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Friday, 7 April 2017

Basics of Plotting

Very briefly, plot means what happens in a story. To be more precise, it means an incident or a series of events leading to important consequences. Plot is simply cause and effect played out on your page.
Think of throwing a pebble into a pond. It is a small action but one that leads to big consequences. Plot is what people (your characters) say, do and feel that makes a difference to what happens next.
Let’s create an example: in a moment of mild intoxication Marla tells her best friend, Jodie, that she once had an affair with Paul, a neighbour. The action of telling her secret sets off a chain of consequences. The ripples of that particular pebble will reverberate in the lives of all the characters.
Thought and emotion can also set off consequences but only once they are acted upon. Jodie can be angry with Marla for betraying her husband but that’s not plot until Jodie acts on it. Thinking about or feeling some emotion isn’t plot. But emotions are a very good way to start an action that leads to further consequences and thus to a satisfying story.
Also, what isn’t plot: this happened and then that happened and then this happened and then that happened. It’s not even a story because there are no consequences. Something must be at stake and in all the ‘happenings’ there must be something important enough to bear the weight of consequent ‘happenings’.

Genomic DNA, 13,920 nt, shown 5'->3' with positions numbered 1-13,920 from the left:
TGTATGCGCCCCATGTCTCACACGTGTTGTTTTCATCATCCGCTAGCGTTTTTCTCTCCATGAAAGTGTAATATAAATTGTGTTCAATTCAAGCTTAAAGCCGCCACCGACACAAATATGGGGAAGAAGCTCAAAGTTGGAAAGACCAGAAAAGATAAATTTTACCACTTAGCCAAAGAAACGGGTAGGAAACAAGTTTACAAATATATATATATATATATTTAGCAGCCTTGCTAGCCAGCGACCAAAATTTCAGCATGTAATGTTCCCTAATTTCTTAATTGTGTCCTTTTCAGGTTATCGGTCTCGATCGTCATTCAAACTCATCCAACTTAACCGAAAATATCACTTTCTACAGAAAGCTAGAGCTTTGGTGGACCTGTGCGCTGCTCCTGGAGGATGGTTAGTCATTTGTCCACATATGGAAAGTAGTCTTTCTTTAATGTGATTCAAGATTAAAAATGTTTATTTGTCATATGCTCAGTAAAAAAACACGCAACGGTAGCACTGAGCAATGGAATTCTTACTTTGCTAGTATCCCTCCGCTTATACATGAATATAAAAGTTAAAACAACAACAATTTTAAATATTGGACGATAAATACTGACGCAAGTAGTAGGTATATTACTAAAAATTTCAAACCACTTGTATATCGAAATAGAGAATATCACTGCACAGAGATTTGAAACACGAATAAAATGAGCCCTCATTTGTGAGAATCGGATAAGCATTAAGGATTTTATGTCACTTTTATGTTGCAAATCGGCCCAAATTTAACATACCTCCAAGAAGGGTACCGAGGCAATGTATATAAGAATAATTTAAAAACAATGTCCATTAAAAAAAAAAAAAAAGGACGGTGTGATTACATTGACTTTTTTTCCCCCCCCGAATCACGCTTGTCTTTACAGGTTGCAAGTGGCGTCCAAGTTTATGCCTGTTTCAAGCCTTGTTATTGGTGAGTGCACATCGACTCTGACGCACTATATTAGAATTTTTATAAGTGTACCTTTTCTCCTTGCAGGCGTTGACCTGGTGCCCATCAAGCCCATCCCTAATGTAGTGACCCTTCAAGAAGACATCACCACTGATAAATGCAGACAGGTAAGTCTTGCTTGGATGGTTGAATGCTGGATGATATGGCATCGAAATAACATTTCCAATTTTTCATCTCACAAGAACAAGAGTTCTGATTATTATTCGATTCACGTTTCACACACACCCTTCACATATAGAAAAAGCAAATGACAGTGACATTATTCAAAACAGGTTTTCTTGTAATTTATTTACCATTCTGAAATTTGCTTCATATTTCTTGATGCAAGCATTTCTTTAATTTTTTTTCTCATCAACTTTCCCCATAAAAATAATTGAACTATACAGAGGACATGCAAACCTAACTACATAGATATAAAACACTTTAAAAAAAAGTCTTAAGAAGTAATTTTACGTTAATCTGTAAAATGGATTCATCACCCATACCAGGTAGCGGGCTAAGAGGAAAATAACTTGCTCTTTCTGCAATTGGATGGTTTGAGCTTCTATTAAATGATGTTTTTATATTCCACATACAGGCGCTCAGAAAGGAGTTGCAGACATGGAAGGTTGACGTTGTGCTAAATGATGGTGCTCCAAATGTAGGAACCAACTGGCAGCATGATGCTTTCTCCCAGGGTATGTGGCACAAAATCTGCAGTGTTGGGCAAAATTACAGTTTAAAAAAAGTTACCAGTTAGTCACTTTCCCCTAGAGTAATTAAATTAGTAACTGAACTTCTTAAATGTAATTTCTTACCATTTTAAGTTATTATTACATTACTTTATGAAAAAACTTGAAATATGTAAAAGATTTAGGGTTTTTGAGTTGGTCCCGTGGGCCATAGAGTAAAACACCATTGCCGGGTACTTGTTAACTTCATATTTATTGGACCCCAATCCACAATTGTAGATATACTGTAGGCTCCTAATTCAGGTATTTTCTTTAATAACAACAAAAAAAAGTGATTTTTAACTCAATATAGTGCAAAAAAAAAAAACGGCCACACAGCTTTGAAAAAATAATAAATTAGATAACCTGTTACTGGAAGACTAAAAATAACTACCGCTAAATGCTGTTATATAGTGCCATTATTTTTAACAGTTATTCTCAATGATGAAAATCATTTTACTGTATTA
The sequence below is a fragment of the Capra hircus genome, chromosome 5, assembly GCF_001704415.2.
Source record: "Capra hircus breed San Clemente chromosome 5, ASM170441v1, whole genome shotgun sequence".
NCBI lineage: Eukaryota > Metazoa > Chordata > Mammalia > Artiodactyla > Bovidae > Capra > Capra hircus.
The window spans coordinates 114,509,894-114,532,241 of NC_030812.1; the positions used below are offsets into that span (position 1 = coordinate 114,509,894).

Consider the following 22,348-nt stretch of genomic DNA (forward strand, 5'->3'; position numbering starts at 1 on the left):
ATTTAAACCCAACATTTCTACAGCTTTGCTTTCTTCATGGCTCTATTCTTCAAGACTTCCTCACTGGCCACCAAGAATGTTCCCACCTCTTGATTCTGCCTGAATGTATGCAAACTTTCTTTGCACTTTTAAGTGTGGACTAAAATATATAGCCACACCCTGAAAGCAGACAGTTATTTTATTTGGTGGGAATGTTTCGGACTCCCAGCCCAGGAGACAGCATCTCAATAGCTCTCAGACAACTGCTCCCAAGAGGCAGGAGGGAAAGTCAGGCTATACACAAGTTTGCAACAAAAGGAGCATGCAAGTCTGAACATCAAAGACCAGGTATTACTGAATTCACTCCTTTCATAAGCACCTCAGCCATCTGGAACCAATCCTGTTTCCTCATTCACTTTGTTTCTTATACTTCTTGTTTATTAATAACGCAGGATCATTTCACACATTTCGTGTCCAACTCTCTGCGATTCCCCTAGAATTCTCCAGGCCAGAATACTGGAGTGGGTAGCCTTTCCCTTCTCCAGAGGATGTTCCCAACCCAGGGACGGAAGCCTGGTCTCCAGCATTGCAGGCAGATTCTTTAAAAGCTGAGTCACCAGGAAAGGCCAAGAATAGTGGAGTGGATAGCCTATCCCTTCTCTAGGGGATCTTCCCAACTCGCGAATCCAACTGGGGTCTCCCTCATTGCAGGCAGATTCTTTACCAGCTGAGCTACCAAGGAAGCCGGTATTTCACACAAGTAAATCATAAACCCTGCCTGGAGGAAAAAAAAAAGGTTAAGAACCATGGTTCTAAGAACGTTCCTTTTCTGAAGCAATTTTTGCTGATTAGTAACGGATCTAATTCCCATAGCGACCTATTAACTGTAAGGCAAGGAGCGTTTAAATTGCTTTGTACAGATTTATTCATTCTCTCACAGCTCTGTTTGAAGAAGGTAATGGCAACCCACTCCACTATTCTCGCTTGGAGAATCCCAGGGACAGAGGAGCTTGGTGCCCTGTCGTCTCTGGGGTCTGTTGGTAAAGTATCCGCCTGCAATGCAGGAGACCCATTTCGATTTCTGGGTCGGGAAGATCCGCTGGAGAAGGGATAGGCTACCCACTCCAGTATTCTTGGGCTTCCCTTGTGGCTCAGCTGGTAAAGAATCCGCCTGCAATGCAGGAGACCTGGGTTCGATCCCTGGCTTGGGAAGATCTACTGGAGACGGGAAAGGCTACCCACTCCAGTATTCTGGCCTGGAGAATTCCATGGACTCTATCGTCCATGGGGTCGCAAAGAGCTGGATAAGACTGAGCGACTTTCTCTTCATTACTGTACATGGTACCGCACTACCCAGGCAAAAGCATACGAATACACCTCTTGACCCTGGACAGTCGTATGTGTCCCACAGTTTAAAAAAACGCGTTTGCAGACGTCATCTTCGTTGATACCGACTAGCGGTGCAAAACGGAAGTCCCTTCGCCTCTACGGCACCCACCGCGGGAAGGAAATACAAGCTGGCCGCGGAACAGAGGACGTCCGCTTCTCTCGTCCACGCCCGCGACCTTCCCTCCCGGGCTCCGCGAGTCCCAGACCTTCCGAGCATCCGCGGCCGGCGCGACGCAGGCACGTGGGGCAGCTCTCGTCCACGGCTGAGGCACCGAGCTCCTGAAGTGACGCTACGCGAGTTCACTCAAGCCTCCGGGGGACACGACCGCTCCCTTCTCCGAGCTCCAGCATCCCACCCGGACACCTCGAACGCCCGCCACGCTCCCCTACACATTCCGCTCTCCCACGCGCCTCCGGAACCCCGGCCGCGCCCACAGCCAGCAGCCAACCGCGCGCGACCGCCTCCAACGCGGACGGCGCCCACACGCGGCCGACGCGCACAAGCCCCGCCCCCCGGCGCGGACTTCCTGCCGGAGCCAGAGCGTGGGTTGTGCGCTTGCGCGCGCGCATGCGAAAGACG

A man dies. That is not a plot. A man dies and his wife dies. Again not much of a plot. A man dies and his wife commits suicide. We’re getting somewhere; that is the beginning of a plot. A man dies, his wife commits suicide and her daughter starts to ask why her father died and why her mother was so frantic that she kills herself. A plot! The father’s death is the event that has significant consequences. If the daughter merely felt sad there would be no story.
All plots emerge from that one moment when something happens that is significant enough to start off a chain of consequences.
I’m trying to imagine how I would put those words of wisdom to good use in my present project. My next Nana Naills story is a crime novel (working title: Nana and the Nest of Vipers). So the plot hinges on the finding of a dead body – as you do in a crime story.  That’s my pebble. Ah! Now I see. Each incident has consequences for the suspects. Hmm. I think I could work with that.
Jenny Harrison

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